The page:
The Playbook Interview: Warren Buffett by Daniel Lippman and Jake Sherman via Politico
The Sage of Omaha didn’t want to talk politics, but he shared his thoughts with Politico.
Below is a brief excerpt – what we found most interesting is his comments on housing and newspapers – without looking can you guess which he is very bearish and which he is bullish on? Also Buffett recommends reading The Making of the President’ by Theodore White]check out excerpt below
Housing is his hot sector now:
“I would say that housing came back very late after the panic in 2008 and ‘09, and it’s starting to … it has showed continuing growth and momentum. But it didn’t come back as fast as I initially thought it would. And it’s been getting progressively stronger, particularly in the last year. That continues to this day. Household formations fall off a lot in recessions. People double up and move in with their in-laws, but eventually hormones win out. [laughter] And our population growth translates into new housing starts. Now, the one trend is people are moving more from living in single-family housing into rental. Sixty-two and a fraction percent now are in owner-occupied homes as opposed to rental. So there was more of an apartment development going on but now it’s translated to pretty good housing statistics, and we’re in a lot of areas that touch on that. We’re seeing a lot of strength there.”
Buffett is bearish on newspapers:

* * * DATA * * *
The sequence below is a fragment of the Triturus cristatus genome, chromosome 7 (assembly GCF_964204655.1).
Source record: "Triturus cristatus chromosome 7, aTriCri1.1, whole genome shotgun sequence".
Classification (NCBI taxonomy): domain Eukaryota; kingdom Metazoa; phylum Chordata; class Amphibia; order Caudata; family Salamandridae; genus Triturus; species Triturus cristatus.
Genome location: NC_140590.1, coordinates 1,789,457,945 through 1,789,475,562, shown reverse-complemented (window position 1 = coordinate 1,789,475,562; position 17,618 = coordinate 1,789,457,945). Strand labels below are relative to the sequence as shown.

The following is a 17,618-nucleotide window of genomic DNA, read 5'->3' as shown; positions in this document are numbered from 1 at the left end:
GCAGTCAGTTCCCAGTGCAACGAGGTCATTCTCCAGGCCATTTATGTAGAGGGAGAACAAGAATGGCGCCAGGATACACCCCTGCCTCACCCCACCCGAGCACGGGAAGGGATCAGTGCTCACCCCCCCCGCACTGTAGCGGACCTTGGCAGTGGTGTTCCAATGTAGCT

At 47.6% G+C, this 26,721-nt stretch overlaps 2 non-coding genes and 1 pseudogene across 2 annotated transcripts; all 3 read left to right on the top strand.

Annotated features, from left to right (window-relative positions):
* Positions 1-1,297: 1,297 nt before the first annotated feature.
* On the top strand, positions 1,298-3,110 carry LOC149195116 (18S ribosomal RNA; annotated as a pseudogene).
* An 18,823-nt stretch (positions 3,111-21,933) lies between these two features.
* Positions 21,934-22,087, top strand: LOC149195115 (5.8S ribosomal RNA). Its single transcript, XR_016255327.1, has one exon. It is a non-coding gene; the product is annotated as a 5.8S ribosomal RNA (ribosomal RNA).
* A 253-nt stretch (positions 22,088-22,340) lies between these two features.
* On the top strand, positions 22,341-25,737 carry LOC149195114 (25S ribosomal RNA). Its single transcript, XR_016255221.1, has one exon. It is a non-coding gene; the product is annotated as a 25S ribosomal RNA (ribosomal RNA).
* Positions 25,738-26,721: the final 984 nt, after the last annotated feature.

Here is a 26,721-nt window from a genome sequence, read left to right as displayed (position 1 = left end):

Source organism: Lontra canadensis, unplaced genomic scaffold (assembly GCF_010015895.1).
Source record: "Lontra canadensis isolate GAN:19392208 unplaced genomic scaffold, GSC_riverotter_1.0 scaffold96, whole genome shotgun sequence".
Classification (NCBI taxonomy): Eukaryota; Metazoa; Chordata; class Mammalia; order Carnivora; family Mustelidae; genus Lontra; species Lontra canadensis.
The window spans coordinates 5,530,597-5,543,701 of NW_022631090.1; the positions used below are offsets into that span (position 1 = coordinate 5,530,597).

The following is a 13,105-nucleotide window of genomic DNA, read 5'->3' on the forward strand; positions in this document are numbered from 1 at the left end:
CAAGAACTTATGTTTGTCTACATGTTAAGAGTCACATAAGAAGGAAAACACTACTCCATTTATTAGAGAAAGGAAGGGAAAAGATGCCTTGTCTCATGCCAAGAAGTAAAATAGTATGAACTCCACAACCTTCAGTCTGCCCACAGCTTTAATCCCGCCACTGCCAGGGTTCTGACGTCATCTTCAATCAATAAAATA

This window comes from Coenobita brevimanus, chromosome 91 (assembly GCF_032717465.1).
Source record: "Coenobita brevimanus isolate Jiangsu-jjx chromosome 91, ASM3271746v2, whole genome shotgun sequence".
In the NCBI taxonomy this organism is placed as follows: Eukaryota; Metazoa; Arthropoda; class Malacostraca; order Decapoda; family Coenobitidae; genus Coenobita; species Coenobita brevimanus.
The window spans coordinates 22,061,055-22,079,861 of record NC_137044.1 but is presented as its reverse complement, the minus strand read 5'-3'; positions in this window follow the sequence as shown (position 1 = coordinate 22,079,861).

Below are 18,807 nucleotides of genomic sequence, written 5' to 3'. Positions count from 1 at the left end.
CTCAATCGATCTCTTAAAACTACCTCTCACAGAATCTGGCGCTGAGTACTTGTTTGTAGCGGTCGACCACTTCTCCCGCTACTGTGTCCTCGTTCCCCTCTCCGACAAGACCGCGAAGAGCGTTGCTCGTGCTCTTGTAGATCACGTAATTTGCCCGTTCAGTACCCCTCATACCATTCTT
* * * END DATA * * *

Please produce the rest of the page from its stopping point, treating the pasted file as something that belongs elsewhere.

“Newspapers are going to go downhill. Most newspapers, the transition to the internet so far hasn’t worked in digital. The revenues don’t come in. There are a couple of exceptions for national newspapers — The Wall Street Journal and The New York Times are in a different category. That doesn’t mean it necessarily works brilliantly for them, but they are a different business than a local newspaper. But local newspapers continue to decline at a very significant rate. And even with the economy improving, circulation goes down, advertising goes down, and it goes down in prosperous cities, it goes down in areas that are having urban troubles, it goes down in small towns – that’s what amazes me. A town of 10 or 20,000, where there’s no local TV station obviously, and really there’s nothing on the internet that tells you what’s going on in a town like that, but the circulation just goes down every month. And when circulation goes down, advertising is gonna go down, and what used to be a virtuous circle turns into a vicious circle. I still love newspapers! You’re talking to the last guy in the world. Someday you’ll come out and interview me, and you’ll see a guy with a landline phone, reading a print newspaper.”
See the full article here on Politico